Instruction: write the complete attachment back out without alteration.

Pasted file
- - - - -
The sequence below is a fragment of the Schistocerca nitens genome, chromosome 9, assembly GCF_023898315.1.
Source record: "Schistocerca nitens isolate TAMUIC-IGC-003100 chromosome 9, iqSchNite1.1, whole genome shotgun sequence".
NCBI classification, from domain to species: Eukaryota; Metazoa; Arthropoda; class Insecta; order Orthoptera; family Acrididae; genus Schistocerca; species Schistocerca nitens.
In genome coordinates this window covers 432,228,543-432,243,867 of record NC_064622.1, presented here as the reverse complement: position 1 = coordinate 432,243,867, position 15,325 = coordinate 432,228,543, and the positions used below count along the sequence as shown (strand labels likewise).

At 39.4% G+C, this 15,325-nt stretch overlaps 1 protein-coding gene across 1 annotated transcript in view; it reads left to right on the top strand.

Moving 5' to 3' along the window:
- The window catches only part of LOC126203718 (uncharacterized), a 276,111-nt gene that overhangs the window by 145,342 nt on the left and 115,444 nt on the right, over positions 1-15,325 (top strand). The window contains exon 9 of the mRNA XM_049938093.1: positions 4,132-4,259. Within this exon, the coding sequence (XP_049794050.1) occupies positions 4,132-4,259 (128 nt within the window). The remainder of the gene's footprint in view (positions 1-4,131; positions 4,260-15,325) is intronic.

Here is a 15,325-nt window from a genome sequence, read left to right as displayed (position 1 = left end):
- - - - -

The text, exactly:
The sequence below is a fragment of the Schistocerca nitens genome, chromosome 9, assembly GCF_023898315.1.
Source record: "Schistocerca nitens isolate TAMUIC-IGC-003100 chromosome 9, iqSchNite1.1, whole genome shotgun sequence".
NCBI classification, from domain to species: Eukaryota; Metazoa; Arthropoda; class Insecta; order Orthoptera; family Acrididae; genus Schistocerca; species Schistocerca nitens.
In genome coordinates this window covers 432,228,543-432,243,867 of record NC_064622.1, presented here as the reverse complement: position 1 = coordinate 432,243,867, position 15,325 = coordinate 432,228,543, and the positions used below count along the sequence as shown (strand labels likewise).

At 39.4% G+C, this 15,325-nt stretch overlaps 1 protein-coding gene across 1 annotated transcript in view; it reads left to right on the top strand.

Moving 5' to 3' along the window:
- The window catches only part of LOC126203718 (uncharacterized), a 276,111-nt gene that overhangs the window by 145,342 nt on the left and 115,444 nt on the right, over positions 1-15,325 (top strand). The window contains exon 9 of the mRNA XM_049938093.1: positions 4,132-4,259. Within this exon, the coding sequence (XP_049794050.1) occupies positions 4,132-4,259 (128 nt within the window). The remainder of the gene's footprint in view (positions 1-4,131; positions 4,260-15,325) is intronic.

Here is a 15,325-nt window from a genome sequence, read left to right as displayed (position 1 = left end):